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House prices continue to rise

The cost of buying a house in the UK is continuing it’s steady rise, at the fastest rate since 2010.

Nationwide building society reported that house prices rose by 0.3pc in the month of June, and is rising at an annual rate of 1.9pc on average.

Again the Funding for Lending scheme launched by the Government last year has been accredited with helping the market pick up. The scheme makes credit, including mortgage loans, cheaper for consumers to borrow meaning more people are able to afford to buy houses.

However despite the positive outlook, there are growing concerns about an increasing divide between those who can afford to buy houses and those who can’t.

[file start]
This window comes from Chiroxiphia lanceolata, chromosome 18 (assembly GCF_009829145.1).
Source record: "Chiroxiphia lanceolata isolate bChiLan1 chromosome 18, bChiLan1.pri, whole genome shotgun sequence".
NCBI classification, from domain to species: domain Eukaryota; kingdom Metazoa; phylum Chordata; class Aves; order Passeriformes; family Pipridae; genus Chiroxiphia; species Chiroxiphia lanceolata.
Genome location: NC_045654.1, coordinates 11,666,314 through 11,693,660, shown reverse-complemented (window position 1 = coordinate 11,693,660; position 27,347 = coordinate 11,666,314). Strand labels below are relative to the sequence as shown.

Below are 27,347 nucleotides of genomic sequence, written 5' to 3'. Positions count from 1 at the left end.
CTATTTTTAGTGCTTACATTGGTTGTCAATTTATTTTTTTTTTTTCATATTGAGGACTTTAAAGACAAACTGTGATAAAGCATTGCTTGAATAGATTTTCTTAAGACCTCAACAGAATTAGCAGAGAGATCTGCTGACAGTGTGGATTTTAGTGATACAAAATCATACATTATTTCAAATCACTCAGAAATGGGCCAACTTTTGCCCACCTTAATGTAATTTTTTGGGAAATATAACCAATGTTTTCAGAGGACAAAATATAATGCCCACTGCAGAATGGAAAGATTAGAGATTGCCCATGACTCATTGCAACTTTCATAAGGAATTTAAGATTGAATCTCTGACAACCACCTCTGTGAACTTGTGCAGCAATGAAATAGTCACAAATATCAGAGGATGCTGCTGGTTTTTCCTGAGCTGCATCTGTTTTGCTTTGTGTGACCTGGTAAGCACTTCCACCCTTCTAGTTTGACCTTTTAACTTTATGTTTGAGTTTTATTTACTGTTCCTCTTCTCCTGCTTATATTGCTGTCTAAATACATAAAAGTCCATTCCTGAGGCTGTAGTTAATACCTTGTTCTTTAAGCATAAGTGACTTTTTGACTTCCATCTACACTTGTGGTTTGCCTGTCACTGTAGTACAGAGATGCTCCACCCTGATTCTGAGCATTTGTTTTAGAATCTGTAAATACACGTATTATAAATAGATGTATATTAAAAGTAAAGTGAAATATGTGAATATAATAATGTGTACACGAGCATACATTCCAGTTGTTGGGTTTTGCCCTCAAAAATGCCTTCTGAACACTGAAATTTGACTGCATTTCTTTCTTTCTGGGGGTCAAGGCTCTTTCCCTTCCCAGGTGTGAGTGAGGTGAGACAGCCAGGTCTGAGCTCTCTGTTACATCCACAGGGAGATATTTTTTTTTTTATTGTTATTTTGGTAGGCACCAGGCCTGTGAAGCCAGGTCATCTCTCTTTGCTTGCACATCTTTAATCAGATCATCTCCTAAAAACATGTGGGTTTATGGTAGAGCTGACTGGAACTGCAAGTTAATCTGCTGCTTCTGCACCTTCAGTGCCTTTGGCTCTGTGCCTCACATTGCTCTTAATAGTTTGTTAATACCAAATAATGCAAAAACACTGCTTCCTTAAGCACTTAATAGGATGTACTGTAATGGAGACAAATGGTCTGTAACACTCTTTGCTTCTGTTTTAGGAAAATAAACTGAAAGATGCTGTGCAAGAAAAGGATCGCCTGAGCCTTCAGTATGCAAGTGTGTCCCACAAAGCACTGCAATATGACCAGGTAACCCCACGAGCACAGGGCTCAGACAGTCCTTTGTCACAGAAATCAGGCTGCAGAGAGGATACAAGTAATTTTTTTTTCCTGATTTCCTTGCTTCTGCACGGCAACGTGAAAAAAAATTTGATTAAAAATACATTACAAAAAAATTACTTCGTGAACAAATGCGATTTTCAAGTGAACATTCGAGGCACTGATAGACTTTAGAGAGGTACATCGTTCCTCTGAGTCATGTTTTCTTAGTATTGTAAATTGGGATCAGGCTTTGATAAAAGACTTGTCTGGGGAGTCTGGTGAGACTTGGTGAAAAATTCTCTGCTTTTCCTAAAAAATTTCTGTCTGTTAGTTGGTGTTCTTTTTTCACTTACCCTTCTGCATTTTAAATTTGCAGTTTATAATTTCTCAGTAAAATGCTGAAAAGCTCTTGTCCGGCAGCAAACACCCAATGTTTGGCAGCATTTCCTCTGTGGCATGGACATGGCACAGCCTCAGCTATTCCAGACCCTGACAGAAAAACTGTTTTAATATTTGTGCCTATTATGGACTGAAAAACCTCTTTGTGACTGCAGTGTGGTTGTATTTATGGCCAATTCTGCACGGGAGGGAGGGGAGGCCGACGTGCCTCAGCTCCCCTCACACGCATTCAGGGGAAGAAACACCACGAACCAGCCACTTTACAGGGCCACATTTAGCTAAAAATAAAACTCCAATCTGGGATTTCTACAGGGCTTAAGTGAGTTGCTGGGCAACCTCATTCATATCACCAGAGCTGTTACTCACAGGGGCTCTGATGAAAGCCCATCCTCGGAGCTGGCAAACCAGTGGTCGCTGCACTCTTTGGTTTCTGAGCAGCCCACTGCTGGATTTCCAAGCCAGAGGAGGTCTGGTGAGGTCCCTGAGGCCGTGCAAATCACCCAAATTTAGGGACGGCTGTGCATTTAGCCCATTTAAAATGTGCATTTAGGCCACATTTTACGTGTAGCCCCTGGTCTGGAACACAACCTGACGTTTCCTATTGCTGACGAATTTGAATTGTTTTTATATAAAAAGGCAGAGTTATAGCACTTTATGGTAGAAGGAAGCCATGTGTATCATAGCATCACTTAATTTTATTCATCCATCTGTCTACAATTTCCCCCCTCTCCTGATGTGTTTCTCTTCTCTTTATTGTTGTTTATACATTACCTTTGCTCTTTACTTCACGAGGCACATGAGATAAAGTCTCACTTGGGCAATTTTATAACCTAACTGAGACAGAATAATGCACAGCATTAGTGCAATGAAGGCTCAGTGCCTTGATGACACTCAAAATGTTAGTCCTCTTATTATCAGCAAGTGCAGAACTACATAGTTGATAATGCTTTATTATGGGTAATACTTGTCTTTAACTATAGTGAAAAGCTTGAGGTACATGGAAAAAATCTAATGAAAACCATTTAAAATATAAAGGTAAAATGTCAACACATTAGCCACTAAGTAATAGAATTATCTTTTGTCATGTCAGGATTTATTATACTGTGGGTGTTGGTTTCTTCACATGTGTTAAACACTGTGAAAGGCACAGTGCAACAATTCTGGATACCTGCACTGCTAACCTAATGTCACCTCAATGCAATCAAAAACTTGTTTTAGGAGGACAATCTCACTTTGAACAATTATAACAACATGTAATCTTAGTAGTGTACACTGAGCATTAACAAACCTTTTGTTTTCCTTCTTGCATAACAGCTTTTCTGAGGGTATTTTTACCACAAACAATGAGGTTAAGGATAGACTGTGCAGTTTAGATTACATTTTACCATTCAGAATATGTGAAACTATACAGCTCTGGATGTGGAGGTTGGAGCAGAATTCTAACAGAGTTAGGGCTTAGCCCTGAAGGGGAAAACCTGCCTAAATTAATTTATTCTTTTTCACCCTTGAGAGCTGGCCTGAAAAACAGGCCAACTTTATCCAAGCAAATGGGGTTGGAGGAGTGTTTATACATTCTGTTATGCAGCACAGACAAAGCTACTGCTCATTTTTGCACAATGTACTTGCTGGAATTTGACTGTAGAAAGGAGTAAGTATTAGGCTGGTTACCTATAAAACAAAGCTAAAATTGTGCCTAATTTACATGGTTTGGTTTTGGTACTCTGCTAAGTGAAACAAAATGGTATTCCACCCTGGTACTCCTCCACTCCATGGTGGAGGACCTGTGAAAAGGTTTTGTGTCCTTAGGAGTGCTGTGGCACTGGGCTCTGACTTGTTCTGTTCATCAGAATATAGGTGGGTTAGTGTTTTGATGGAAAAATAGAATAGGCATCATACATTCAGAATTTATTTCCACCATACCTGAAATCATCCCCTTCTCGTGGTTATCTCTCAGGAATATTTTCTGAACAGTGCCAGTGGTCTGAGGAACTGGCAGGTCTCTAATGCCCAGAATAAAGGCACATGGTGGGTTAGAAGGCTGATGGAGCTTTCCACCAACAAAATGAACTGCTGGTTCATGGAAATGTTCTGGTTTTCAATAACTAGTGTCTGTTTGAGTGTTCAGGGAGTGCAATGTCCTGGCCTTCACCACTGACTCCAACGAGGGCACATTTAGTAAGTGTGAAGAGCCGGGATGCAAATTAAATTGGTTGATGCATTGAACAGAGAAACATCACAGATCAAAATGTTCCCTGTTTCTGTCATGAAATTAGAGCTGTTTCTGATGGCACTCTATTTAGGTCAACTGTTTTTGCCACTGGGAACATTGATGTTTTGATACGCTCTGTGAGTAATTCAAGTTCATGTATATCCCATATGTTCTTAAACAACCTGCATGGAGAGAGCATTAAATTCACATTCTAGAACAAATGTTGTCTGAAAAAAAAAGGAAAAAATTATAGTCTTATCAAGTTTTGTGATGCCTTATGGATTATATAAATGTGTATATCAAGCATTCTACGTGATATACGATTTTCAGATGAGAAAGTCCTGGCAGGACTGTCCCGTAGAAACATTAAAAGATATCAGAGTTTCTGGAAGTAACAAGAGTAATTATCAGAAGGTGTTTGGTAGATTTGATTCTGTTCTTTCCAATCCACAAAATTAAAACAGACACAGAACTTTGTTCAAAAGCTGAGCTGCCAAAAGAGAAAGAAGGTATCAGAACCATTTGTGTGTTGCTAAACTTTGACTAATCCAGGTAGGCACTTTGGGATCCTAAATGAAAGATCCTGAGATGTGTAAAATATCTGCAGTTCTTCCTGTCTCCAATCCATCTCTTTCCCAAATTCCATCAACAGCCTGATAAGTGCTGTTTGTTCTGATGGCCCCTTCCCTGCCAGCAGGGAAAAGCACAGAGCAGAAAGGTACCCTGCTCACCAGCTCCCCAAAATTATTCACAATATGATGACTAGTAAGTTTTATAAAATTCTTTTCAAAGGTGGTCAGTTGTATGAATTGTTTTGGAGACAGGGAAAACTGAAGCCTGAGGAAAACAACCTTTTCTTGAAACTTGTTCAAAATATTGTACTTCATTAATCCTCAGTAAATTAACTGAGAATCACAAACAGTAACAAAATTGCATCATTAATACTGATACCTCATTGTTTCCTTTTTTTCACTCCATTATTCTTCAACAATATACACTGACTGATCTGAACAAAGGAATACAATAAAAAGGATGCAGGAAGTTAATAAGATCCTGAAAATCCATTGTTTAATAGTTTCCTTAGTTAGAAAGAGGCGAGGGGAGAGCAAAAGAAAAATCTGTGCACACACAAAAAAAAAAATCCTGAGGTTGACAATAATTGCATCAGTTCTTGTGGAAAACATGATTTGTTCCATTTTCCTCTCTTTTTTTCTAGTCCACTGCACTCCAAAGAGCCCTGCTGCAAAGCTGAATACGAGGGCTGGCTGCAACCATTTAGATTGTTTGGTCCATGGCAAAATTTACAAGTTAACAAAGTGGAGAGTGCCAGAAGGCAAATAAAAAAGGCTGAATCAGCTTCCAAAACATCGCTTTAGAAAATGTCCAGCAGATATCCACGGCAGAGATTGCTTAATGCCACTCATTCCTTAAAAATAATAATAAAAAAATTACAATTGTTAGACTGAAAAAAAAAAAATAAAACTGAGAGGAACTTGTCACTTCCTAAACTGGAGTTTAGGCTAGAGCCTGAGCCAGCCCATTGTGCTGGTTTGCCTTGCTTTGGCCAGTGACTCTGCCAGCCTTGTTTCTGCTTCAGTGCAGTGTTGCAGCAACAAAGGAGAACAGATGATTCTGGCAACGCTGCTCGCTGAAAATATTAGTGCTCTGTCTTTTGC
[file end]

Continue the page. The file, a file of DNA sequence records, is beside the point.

It was also reported today that Virginia Water, Surrey, has become the first village in the UK to have an average house price of over £1m, and that there are 1500 new ‘property millionaires’ being made each week.

As well as this it has been widely documented that, while in some areas of the UK house prices are rising, others are still witnessing decline. The areas in which prices are rising are seeing such an aggressive rise that they cancelling out the poorer areas, and skewing results.

The fact that disposable income is still falling and wages are remaining stagnant in most industries means that fewer people are able to afford to buy homes. Matthew Pointon of Capital Economics, said: “It is hard to see how stretched households will be able to afford a steady rise in house prices. Data released on Thursday showed that real household disposable income dropped by 1.7pc in the first quarter; the biggest quarterly fall since 1987. That does not suggest buyers will be in a position to start offering a lot more for their new home”.

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